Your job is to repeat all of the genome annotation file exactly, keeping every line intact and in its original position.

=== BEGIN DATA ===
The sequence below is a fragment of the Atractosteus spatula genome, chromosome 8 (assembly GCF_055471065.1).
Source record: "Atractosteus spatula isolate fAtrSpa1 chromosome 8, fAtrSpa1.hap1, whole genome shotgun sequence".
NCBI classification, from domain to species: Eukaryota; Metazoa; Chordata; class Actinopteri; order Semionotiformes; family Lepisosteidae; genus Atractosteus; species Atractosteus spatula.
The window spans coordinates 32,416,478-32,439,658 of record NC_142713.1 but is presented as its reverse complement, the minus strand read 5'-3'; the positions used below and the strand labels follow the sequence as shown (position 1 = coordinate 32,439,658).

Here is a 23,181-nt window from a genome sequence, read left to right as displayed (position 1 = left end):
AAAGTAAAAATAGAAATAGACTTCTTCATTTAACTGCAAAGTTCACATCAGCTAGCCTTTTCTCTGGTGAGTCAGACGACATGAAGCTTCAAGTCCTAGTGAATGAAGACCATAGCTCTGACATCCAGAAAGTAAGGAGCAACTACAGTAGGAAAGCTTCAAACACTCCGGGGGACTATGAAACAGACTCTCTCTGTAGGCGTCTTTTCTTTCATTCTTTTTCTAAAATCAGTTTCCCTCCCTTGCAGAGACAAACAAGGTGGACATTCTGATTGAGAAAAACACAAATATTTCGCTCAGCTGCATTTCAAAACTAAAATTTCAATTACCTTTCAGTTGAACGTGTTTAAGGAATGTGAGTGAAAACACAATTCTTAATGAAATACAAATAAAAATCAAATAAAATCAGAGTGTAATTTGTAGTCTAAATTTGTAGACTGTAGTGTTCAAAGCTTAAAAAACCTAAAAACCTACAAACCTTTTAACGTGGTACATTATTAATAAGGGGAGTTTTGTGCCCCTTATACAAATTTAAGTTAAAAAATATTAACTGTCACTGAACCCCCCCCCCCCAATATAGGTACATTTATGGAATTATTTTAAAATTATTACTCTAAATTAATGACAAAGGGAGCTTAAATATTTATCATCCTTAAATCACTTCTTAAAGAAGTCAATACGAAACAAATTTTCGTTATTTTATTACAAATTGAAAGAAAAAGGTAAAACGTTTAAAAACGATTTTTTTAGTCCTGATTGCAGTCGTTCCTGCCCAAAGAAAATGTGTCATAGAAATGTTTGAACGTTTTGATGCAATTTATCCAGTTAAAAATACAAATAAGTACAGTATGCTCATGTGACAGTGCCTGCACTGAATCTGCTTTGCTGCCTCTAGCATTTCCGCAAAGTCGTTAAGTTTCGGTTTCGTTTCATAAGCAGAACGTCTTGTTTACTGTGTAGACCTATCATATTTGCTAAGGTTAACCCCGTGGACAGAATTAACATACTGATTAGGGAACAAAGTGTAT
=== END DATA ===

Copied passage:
The sequence below is a fragment of the Atractosteus spatula genome, chromosome 8 (assembly GCF_055471065.1).
Source record: "Atractosteus spatula isolate fAtrSpa1 chromosome 8, fAtrSpa1.hap1, whole genome shotgun sequence".
NCBI classification, from domain to species: Eukaryota; Metazoa; Chordata; class Actinopteri; order Semionotiformes; family Lepisosteidae; genus Atractosteus; species Atractosteus spatula.
The window spans coordinates 32,416,478-32,439,658 of record NC_142713.1 but is presented as its reverse complement, the minus strand read 5'-3'; the positions used below and the strand labels follow the sequence as shown (position 1 = coordinate 32,439,658).

Here is a 23,181-nt window from a genome sequence, read left to right as displayed (position 1 = left end):
AAAGTAAAAATAGAAATAGACTTCTTCATTTAACTGCAAAGTTCACATCAGCTAGCCTTTTCTCTGGTGAGTCAGACGACATGAAGCTTCAAGTCCTAGTGAATGAAGACCATAGCTCTGACATCCAGAAAGTAAGGAGCAACTACAGTAGGAAAGCTTCAAACACTCCGGGGGACTATGAAACAGACTCTCTCTGTAGGCGTCTTTTCTTTCATTCTTTTTCTAAAATCAGTTTCCCTCCCTTGCAGAGACAAACAAGGTGGACATTCTGATTGAGAAAAACACAAATATTTCGCTCAGCTGCATTTCAAAACTAAAATTTCAATTACCTTTCAGTTGAACGTGTTTAAGGAATGTGAGTGAAAACACAATTCTTAATGAAATACAAATAAAAATCAAATAAAATCAGAGTGTAATTTGTAGTCTAAATTTGTAGACTGTAGTGTTCAAAGCTTAAAAAACCTAAAAACCTACAAACCTTTTAACGTGGTACATTATTAATAAGGGGAGTTTTGTGCCCCTTATACAAATTTAAGTTAAAAAATATTAACTGTCACTGAACCCCCCCCCCCCAATATAGGTACATTTATGGAATTATTTTAAAATTATTACTCTAAATTAATGACAAAGGGAGCTTAAATATTTATCATCCTTAAATCACTTCTTAAAGAAGTCAATACGAAACAAATTTTCGTTATTTTATTACAAATTGAAAGAAAAAGGTAAAACGTTTAAAAACGATTTTTTTAGTCCTGATTGCAGTCGTTCCTGCCCAAAGAAAATGTGTCATAGAAATGTTTGAACGTTTTGATGCAATTTATCCAGTTAAAAATACAAATAAGTACAGTATGCTCATGTGACAGTGCCTGCACTGAATCTGCTTTGCTGCCTCTAGCATTTCCGCAAAGTCGTTAAGTTTCGGTTTCGTTTCATAAGCAGAACGTCTTGTTTACTGTGTAGACCTATCATATTTGCTAAGGTTAACCCCGTGGACAGAATTAACATACTGATTAGGGAACAAAGTGTAT